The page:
"However, wide blocks or not, it is what we have. It would be great if our streets were a bit smaller but they aren't and there is realistically no way to start shrinking block size now.This is an important point to ponder, because it moves this conversation about narrow streets out of the realm of the ideal and into that of the achievable. If we can't realistically narrow streets or shrink block sizes in American cities, is this whole debate just academic? And if so, aren't we really wasting time with this discussion, when we could be brainstorming more pragmatic ways of reclaiming our streets and public spaces for pedestrian life?
To add a bit of reality here, perhaps you can look into examples of innovative ways of creating more pedestrian scaled streets and spaces. One example would be the promotion of alleys as commercial streets. ... There are also possibilities of reinventing wide streets as front yards for gardening, bike boulevards, or more spacious outdoor seating.
The United States simple isn't Europe and our cities will never look like theirs. While its great to compare and contrast the differences it would be helpful to also look to a hopeful future as well."
I have a couple quick thoughts in response.
First, I agree there's a lot that can be done, short of physically narrowing rights-of-way, to improve the pedestrian experience. Over at the Strong Towns blog, a resource ("Tactical Urbanism") has just been posted which covers many small scale, low-cost ways to improve the quality of urban life for people on foot, or to at least get people thinking about these types of issues. This stuff is great and represents, I think, the sort of thing Jane Jacobs had in mind when she referred to "tactics ... suitable to a strategy of attrition of automobiles by cities." (Death and Life, p. 474). It's a battle for hearts and minds as much as for territory.
I would, however, question the position that street narrowings or block partitions are only pipe dreams. Since the early 20th century American cities have carried out in unthinking fashion thousands of street widenings, many of which involved the use of the condemnation power and which resulted in the destruction of large numbers of urban buildings. The idea of narrowing a roadway would have been incomprehensible to a traffic engineer of 1960; most likely the thought simply wouldn't have crossed his mind.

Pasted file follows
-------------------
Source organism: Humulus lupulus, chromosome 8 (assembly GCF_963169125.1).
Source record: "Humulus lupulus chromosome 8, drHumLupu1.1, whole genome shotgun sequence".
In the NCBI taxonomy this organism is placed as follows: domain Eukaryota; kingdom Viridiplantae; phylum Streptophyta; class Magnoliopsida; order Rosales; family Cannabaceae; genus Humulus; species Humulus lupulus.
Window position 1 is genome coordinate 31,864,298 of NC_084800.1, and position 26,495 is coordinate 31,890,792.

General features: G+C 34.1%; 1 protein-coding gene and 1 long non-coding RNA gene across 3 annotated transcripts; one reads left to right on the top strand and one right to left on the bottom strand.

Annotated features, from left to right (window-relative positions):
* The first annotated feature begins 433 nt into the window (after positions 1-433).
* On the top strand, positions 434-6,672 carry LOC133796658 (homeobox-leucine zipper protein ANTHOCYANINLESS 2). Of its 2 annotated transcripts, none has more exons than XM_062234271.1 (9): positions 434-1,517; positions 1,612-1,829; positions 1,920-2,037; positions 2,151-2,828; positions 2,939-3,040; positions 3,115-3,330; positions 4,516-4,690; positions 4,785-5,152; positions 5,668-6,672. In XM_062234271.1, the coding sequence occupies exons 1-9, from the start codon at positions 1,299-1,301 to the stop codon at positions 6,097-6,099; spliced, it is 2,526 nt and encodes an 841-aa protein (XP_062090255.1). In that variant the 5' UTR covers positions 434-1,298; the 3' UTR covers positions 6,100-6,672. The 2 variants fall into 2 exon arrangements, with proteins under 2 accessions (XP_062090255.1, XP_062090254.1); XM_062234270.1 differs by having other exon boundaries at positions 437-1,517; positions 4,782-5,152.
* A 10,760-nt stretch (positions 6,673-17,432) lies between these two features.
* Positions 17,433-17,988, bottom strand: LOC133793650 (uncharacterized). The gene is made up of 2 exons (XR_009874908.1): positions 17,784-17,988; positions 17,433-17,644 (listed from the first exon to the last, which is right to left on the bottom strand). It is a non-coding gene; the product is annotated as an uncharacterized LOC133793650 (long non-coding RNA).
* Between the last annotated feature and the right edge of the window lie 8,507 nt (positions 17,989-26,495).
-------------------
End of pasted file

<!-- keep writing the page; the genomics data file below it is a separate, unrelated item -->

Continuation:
With a mindset as pro-pedestrian as the earlier planner’s was reflexively pro-automobile, there’s no reason the opposite could not be achieved. Just as one side of a street was previously slated for demolition for new freeways or arterial roads, one side could today be designated for expansion into the public right of way. Or, in the case of extremely wide streets, development rights might be created in the center roadway itself. A city could simultaneously reduce its infrastructure costs while adding taxable land to the property rolls. These are just tentative ideas, open to debate and disagreement, but I do believe there is room for a lot of creative thinking here in terms of urban design and economically efficient allocation of urban space.
The first step in the process, though, must be about identifying, diagnosing and understanding the problem in as wide an economic, historical and geographic context as possible. For that I don’t think there’s a much better or more accessible starting point out there than Nathan Lewis’ writings on streets and urbanism, but with my few posts on narrow streets, grids etc. I’m trying to provoke the same sort of discussion.